During 2017's TMW, Voorand played one of the early duo sets with Mälgand, the jazz tradition clearly in evidence, but it wasn't too long before she restlessly flew off into a bout of abstract vocal improvisation, then recited some Estonian poetry, and soon created an imaginary intercom announcement (this last was a composition-in-the-moment, inspired that very day). Voorand's voice flitted from purist acrobatics to electronics-filtered extremes. All of her vocal perversion was in real-time, as she resourcefully knitted a construction of rhythmic repeats, or flicks on a horrific distortion effect, often snapping back into something profoundly unsettling in its depth of contrast. Meanwhile, Voorand was soon back at the piano, marrying voice and keys in a completely symbiotic existence.

"For us, as improvising musicians, it's always very important that we keep the openness, but we also have to be equipped with ideas, fresh melodic lines, and that needs constant work and cooperation," she elaborates. "Luckily we've been able to do that now, during the summer. We always try to approach the improvisation as if it's an instant composition, not just showing off technical skills. It's the matter of presenting a new song, creating a new melody, on the spot. Next to the song that's pre-composed, in the middle, we might compose a completely new song. We enjoy the fact that there are only two of us. We have not agreed on the length of the improvisational part, or what will be the harmony. We just use our ears, follow each other, and on cue, play the pre-composed part. The main goal is to send out an emotional story, and whatever is needed, we just use it..."

Sometimes, even if they've plotted a few strategies, these will be subject to sudden change, based on the responses and mood swings of an audience. "We try to follow the room, and the moment."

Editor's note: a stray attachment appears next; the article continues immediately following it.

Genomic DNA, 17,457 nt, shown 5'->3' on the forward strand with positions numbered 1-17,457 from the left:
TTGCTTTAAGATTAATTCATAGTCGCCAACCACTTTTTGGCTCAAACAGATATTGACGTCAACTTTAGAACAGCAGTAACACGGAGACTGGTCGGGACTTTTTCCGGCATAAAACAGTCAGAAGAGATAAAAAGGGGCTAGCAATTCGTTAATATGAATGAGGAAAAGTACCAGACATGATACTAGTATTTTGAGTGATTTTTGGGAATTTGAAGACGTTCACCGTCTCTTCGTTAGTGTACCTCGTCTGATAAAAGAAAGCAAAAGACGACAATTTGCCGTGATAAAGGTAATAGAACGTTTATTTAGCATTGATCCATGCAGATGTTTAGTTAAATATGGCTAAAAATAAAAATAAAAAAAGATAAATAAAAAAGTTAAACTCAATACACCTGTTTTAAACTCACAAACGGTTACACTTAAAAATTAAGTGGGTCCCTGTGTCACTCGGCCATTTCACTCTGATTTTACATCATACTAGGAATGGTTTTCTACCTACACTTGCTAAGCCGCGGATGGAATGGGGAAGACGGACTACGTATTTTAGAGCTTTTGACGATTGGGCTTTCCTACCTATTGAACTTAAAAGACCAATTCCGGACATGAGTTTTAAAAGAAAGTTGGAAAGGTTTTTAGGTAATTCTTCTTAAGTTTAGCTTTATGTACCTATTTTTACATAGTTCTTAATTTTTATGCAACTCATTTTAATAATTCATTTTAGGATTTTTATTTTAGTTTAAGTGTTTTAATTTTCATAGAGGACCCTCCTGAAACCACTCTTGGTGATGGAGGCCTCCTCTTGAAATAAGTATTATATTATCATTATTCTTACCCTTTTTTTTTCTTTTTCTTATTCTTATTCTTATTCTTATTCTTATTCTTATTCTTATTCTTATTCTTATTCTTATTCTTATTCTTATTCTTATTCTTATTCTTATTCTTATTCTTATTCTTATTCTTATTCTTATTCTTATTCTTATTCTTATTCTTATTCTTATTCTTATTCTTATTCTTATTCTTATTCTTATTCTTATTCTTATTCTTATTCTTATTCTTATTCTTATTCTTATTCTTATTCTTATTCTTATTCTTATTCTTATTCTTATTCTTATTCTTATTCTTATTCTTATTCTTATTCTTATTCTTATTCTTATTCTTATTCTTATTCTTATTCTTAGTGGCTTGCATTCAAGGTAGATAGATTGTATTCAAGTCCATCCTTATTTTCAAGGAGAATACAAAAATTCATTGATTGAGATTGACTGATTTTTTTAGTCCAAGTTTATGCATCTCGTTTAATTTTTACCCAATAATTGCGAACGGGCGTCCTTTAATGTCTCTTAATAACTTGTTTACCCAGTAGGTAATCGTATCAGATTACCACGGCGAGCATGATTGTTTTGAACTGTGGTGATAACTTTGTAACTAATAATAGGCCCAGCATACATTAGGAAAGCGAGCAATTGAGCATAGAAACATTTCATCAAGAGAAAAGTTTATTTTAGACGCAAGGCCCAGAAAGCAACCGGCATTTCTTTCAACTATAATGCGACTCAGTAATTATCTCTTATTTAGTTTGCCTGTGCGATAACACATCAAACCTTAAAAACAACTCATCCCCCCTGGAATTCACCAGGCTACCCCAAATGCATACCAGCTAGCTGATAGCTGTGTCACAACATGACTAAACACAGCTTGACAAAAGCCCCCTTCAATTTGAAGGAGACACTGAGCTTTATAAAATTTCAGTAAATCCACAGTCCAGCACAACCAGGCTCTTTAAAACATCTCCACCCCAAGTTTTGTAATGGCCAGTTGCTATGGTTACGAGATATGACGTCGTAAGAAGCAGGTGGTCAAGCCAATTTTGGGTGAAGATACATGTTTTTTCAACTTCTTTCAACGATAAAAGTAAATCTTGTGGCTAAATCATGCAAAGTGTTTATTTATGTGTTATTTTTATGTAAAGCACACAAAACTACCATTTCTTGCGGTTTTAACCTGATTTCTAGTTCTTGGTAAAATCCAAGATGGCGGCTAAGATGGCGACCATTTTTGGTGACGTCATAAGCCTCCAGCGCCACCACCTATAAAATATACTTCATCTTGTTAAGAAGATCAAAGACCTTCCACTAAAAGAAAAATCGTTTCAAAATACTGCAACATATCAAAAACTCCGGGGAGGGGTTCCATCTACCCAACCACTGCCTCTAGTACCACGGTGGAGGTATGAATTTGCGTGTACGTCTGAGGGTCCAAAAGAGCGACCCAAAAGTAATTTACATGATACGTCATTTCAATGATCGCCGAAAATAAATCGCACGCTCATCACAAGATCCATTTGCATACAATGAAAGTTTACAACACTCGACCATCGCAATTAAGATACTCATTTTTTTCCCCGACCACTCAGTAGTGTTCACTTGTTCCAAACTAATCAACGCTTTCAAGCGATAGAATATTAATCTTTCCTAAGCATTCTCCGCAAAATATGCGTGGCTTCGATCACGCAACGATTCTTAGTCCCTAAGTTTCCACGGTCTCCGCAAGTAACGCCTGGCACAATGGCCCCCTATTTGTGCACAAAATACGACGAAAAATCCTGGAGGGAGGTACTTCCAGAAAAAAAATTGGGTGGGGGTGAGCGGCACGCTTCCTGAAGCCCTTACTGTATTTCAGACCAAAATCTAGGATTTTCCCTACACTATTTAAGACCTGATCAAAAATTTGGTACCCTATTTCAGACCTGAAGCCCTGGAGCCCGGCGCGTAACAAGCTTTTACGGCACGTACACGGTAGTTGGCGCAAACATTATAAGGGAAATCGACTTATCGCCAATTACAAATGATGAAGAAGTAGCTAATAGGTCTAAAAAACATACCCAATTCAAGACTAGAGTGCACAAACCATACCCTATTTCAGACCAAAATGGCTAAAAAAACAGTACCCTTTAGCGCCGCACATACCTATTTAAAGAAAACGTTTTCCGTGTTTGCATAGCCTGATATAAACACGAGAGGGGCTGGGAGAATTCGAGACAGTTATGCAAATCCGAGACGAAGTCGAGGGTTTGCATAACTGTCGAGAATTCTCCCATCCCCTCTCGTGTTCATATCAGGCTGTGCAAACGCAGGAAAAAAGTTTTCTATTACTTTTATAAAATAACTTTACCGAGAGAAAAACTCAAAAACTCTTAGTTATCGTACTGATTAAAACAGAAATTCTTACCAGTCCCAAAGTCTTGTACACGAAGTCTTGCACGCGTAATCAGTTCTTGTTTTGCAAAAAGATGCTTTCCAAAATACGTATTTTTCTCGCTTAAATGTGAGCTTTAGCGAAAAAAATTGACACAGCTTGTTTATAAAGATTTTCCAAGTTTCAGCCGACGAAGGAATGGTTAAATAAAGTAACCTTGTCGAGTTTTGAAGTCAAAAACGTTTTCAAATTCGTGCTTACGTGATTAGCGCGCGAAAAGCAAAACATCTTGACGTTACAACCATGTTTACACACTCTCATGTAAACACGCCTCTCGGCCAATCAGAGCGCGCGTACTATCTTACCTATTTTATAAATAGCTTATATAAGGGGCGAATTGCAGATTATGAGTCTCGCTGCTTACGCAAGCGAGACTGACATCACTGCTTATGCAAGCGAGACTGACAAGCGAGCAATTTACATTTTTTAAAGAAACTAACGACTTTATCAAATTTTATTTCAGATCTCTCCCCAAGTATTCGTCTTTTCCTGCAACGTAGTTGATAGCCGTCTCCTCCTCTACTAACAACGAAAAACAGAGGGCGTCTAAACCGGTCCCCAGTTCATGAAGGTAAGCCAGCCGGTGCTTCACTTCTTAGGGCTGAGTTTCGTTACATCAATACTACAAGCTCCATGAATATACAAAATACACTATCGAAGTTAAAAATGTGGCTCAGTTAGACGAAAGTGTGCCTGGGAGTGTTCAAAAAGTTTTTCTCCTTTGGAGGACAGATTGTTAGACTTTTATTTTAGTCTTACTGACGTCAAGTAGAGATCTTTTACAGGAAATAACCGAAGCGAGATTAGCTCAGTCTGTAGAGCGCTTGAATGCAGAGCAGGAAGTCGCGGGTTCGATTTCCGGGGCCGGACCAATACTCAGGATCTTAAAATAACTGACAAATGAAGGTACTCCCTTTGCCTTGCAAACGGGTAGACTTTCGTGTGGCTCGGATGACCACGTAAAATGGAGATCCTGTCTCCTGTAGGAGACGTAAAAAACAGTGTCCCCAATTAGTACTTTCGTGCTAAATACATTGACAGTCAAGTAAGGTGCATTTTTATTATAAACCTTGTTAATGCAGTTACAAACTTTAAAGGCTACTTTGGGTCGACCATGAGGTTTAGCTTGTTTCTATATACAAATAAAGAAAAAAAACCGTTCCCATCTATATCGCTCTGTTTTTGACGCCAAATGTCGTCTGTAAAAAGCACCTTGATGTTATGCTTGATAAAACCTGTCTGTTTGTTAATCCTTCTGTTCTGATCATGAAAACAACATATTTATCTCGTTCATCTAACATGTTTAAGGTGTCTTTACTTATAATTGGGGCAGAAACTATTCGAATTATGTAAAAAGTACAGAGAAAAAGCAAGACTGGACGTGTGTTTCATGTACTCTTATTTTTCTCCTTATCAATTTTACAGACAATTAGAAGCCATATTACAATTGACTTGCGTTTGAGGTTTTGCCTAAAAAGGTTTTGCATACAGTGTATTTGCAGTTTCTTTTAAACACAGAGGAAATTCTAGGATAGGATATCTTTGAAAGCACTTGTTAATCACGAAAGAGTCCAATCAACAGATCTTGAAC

In 2018, at Jazzkaar, Voorand appeared with Estonian Voices, and in a quartet dedicated to the music of Estonian composer Veljo Tormis. The six piece a capella Estonian Voices inhabit no secure style, possessing elements of choral, jazz, folk, easy listening and new music, never being completely any of these, but invariably flying off into some liberated creative stratosphere. The roster is fifty-fifty male and female, although ranges can be high or low for either, as light as their nimble footwork and bodily interactions on stage. The interplay between the singers was exact and dynamic, their bent altering from satirical to sincere, according to the moods of each number.

The Tormis foursome had an unusual line-up of two guitarists (Jaak Sooäär, Paul Daniel) and two singers (Voorand, Liisi Koikson). Their Tormis Remains programme is usually performed alone, but for this festival appearance they were joined by the Estonian Philharmonic Chamber Choir. This immediately set up an enjoyable tension between straight choral singing and the sometimes rebellious jazz (and beyond) detours of the more individually expressive Voorand and Koikson. Voorand turned on her electronics at certain dramatic points, building up a looped, atonal weight, the choir complying, as she added subsonic melodica, made jarring cuts and hopped between soft and harsh vocalisations. To conclude, the choir gradually dispersed around the space, as electronics receded and natural acoustics rose in dominance.

Looking ahead to another postponed Estonian festival, Jazzkaar itself has moved from last April to this coming October, and Voorand will play the second show with her new Chamber Ensemble.

"We came together in Tartu [Estonia's second largest city], last November, and we understood that this group is really something that moves our souls, so we made the decision that I'm going to write new music for this ensemble," Voorand enthuses. "It's a sound that gives us options to make the colour palette very wide, that gives me the opportunity to write some very different ideas, in a way that I've dreamed of, because I've used the string quartet not only in the classical way, but also as an improvisational tool. I don't like chaos in music that much, I must admit, so arrhythmic and atonal music is not so much in my soul. Chaos can only be created with a purpose, to bring the solution, and a good release after the creating of tension. I don't want to use the strings for open improvisation, but instead, I've created some very nice structures that I can choose between. These people are specially picked string players, that know harmonies, and are brave enough to improvise. Their inner cooperation is very strong. It inspires me that I can have this wider, beautiful sound, that's rich in layers, without me using electronics all of the time. I can have that kind of harmonic palette, without multiplying myself..!"